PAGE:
Yet, we must also be clear that the efforts to undercut or dismantle race-conscious decision making will not stop with higher education. It will expand out into many facets of life in the United States and those efforts have already begun.
In the short term, philanthropy must implement and develop new tools designed to address inequity, structural racism, and the enduring legacy of white supremacy. We must do so strategically with the understanding that challenges will eventually come, and with the creativity to develop and test new approaches that affirm race-consciousness as well as those that advance equity and justice by other methodologies.
Schott: The concurring opinion by Justice Gorsuch suggests a willingness by at least some on the court to expand their interpretation of the anti-discrimination section to other titles of the Civil Rights Act — including Title VI, which covers any programs that receive federal funding. In the face of further potential dangers on the horizon, how can funders use this moment to lean into bolder strategies rather than fall back on our heels?
Tate Vermeire: There are many who want the SFFA v. Harvard decision to be the decisive moment when the United States begins to systematically roll back its commitment to equal opportunity.
If we are not careful, it will be the defining moment for the erasure of our efforts to ensure full access and opportunity to all.
At minimum, funders should stay the course and remain committed to their own organization’s diversity, equity and inclusion efforts but also in their grantmaking, investment strategies and decision making. In doing so, funders should assess their processes and practices in order to mitigate as much risk as possible, while still executing on your commitment to racial justice and equity.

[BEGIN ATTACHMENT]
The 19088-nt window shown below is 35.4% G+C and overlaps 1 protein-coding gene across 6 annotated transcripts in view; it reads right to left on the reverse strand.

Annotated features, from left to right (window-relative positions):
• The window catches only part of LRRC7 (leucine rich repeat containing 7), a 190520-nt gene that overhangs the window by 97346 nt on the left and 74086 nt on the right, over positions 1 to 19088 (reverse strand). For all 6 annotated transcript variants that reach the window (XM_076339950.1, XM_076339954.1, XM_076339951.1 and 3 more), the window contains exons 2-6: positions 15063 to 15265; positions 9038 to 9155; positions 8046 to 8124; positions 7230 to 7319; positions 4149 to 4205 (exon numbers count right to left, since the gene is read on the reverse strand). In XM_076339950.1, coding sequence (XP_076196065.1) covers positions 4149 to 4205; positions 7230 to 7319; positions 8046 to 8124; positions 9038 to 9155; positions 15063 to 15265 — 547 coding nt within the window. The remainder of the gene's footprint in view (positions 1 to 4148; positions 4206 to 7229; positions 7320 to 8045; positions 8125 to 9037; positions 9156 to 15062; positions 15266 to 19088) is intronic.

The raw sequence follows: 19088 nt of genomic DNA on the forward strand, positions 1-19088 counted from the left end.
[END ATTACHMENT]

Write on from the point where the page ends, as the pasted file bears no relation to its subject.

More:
Resist the urge to allow your efforts or advocacy to be chilled by the threat posed by the Supreme Court or others who are committed to dismantling the levers of progress.
If funders want to be bold in this moment, they will fund grassroots movement builders and organizations committed to racial justice: supporting those community voices and perspectives often left out of solving our most pressing problems, despite being the ones most directly impacted.
In the face of harmful decisions handed down from the top, let us fuel resilience and renewal from the bottom up.
In funding these groups, grantmakers can be doing so in at least three ways:
- First, provide general operating funds with as few – if any – requirements and limitations on how funds will be used, allowing for the greatest flexibility and responsiveness.
- Second, provide support to ensure the health and wellbeing of advocates, often in direct confrontation with those who seek to further oppress and marginalize them.
- Third, make grants in collaboration with others and set aside resources to defend against the kinds of legal challenges the Gorsuch concurrence portends. Where possible, proactively advance legal and legislative strategies to neutralize and head off those attacks.
Many leaders at all levels of philanthropy are committed to these efforts and are building community and developing strategies to advance these efforts. Now is the time to join together and double down on equity, inclusion, opportunity, and justice considering these attempts to turn back progress.
Insights from the Schott Team
Ignite Collective Action
Dr. Juontel White, Schott Senior Vice President of Programs
The power of grassroots organizations lies in their ability to ignite collective action amid the swings of political and economic change. It is an advantage they wield during and beyond times of crisis.
The recent Covid-19 crisis, SCOTUS repeals of affirmative action and abortion rights, and the nation’s racial awakening and uprisings have intensified the enduring fight for racial and social justice. In response, grassroots organizations are doing more than ever to stand up winning campaigns at every level of government, grow their base, and even expand their focus issues to meet the moment.
The philanthropic community has a key role to support grassroots organizations and movements in response.